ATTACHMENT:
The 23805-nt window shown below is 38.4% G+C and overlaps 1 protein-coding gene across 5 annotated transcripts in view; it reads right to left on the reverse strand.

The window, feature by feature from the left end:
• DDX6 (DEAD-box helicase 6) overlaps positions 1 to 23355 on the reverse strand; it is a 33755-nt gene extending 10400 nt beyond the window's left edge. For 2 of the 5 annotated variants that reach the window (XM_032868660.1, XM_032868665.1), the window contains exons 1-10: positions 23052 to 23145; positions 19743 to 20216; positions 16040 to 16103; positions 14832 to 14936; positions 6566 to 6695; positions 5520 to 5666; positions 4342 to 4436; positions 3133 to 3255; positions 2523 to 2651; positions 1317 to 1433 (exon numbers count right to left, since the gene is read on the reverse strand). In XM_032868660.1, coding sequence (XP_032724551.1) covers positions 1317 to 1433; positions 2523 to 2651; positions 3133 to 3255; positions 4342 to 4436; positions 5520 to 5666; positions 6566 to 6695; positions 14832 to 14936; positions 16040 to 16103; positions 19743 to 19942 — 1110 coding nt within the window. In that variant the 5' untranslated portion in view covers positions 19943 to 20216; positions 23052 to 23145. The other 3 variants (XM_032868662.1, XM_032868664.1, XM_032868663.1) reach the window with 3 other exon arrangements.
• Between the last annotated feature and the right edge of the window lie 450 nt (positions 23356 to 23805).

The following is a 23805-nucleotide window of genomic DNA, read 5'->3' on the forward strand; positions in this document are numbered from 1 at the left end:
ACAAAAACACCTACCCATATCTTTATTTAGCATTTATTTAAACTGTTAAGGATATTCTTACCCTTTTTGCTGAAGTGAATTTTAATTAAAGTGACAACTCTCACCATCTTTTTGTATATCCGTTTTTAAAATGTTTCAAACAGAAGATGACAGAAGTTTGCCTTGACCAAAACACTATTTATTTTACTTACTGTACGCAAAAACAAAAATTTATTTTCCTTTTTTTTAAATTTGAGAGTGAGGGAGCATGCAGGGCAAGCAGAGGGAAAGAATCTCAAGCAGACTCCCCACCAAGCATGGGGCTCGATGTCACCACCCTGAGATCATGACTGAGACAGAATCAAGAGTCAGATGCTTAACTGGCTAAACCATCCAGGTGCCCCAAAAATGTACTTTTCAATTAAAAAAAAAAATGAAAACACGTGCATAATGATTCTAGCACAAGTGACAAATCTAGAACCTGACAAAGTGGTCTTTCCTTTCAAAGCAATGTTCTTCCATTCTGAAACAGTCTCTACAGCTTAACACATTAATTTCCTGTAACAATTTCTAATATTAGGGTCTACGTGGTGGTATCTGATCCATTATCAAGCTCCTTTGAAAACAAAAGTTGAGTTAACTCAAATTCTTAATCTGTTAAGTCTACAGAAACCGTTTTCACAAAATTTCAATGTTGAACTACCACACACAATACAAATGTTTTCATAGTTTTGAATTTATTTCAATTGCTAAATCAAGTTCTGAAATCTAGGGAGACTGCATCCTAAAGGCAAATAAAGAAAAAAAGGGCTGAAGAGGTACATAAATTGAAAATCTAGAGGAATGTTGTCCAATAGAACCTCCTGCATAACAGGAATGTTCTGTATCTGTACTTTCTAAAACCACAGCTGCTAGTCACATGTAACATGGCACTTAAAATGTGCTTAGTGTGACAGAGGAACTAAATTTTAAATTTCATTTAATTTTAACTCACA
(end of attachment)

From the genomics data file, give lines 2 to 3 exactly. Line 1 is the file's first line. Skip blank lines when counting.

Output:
The window, feature by feature from the left end:
• DDX6 (DEAD-box helicase 6) overlaps positions 1 to 23355 on the reverse strand; it is a 33755-nt gene extending 10400 nt beyond the window's left edge. For 2 of the 5 annotated variants that reach the window (XM_032868660.1, XM_032868665.1), the window contains exons 1-10: positions 23052 to 23145; positions 19743 to 20216; positions 16040 to 16103; positions 14832 to 14936; positions 6566 to 6695; positions 5520 to 5666; positions 4342 to 4436; positions 3133 to 3255; positions 2523 to 2651; positions 1317 to 1433 (exon numbers count right to left, since the gene is read on the reverse strand). In XM_032868660.1, coding sequence (XP_032724551.1) covers positions 1317 to 1433; positions 2523 to 2651; positions 3133 to 3255; positions 4342 to 4436; positions 5520 to 5666; positions 6566 to 6695; positions 14832 to 14936; positions 16040 to 16103; positions 19743 to 19942 — 1110 coding nt within the window. In that variant the 5' untranslated portion in view covers positions 19943 to 20216; positions 23052 to 23145. The other 3 variants (XM_032868662.1, XM_032868664.1, XM_032868663.1) reach the window with 3 other exon arrangements.